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25-09-2019 | Original Paper

The Role of Logical Consequences and Autonomy Support in Children’s Anticipated Reactions of Anger and Empathy

Tijdschrift:
Journal of Child and Family Studies
Auteurs:
Jean-Michel Robichaud, Joannie Lessard, Laurence Labelle, Geneviève A. Mageau
Belangrijke opmerkingen
These authors contributed equally: Jean-Michel Robichaud, Joannie Lessard
Publisher’s note Springer Nature remains neutral with regard to jurisdictional claims in published maps and institutional affiliations.

Abstract

Objectives

Authority exertion in rule-breaking contexts represents both a considerable challenge and a unique opportunity for parents to foster their children’s internalization process (i.e., children’s process of understanding and abiding to the importance of various rules and their underlying values). In this study, we investigated the effects of two interpersonal rule-reminding climates (autonomy-supportive vs. controlling) and two constraint strategies (logical consequences vs. mild punishments) on two emotional precursors of internalization (empathy and anger). We also extended findings from a past study by looking at the association between these two emotions and children’s acceptability beliefs regarding authority strategies.

Method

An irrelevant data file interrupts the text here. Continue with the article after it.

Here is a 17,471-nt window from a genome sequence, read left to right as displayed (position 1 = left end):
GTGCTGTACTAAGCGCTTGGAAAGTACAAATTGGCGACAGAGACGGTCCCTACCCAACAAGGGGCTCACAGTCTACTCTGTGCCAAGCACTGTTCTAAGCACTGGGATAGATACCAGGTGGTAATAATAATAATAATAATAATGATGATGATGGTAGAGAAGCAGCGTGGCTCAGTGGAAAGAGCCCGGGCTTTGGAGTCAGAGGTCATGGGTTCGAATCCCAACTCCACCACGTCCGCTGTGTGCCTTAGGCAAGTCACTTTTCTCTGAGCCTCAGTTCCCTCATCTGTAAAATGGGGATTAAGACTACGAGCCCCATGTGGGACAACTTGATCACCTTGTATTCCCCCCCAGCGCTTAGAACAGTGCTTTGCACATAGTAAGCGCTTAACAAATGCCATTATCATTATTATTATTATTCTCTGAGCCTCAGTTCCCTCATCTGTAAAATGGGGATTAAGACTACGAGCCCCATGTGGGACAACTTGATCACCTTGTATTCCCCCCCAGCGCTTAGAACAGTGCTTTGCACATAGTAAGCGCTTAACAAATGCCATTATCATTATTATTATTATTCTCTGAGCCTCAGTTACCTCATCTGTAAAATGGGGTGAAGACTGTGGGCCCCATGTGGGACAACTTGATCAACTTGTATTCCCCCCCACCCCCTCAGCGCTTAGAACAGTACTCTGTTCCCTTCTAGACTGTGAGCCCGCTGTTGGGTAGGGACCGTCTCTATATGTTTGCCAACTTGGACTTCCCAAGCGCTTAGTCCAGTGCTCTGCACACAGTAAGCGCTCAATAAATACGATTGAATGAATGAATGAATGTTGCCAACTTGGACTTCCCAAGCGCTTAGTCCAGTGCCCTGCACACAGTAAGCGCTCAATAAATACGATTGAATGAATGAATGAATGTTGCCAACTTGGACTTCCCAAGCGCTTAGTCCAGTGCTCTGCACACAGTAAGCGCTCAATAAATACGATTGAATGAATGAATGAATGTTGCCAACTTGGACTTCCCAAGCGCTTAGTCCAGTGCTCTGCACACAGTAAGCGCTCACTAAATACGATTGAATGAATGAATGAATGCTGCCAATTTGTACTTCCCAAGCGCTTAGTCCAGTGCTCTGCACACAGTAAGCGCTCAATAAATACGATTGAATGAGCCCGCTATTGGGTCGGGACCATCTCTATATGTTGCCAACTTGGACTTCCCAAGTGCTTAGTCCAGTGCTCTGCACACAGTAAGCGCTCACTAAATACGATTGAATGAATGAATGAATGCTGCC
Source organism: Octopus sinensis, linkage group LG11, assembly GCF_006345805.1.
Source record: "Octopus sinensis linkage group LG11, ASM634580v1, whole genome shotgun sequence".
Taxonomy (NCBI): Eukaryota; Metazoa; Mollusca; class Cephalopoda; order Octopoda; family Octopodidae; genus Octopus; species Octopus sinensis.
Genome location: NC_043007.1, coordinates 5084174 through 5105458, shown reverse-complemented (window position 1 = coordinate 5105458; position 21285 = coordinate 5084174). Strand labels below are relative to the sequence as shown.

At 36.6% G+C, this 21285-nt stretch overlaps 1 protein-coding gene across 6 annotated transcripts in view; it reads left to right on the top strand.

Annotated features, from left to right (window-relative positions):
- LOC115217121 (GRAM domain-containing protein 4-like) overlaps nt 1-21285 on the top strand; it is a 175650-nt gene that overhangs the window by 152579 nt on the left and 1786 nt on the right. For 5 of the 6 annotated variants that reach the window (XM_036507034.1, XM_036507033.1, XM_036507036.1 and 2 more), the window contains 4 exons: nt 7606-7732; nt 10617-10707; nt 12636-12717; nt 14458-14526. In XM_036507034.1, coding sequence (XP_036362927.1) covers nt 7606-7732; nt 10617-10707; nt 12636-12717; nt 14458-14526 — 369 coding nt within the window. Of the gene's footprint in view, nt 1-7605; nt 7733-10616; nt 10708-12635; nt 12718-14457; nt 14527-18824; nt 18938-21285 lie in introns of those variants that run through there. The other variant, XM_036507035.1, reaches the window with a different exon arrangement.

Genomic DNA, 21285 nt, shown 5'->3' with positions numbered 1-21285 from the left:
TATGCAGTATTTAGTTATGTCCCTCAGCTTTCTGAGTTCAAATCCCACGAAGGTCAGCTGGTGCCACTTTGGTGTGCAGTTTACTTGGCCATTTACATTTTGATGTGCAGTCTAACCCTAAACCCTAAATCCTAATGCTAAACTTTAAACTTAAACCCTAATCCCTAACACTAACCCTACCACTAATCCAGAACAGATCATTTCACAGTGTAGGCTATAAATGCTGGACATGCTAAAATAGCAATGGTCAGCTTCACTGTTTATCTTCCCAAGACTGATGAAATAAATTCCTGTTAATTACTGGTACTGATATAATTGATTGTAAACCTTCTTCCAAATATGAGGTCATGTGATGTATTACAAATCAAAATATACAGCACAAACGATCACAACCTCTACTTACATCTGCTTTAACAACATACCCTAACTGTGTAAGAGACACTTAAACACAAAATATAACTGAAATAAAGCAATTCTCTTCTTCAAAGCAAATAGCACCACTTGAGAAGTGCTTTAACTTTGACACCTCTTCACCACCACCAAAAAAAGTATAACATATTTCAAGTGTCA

221 children (Mage = 10.42) read hypothetical rule-breaking scenarios, indicated their anticipated reactions in terms of anger and empathy, and rated the acceptability of the exerted authority strategies.

Results

Autonomy-supportive climates and logical consequences elicited less anger and more empathy than respectively controlling climates and mild punishments. This emotional pattern was in turn associated with greater acceptability beliefs. Finally, significant indirect links from interpersonal climates and constraint strategies to acceptability beliefs, via anticipated emotions, were observed.

Conclusions

These results highlight the potential relevance of using logical consequences in an autonomy-supportive climate, as this combination of strategies seems more effective in promoting emotional precursors of children’s internalization process.

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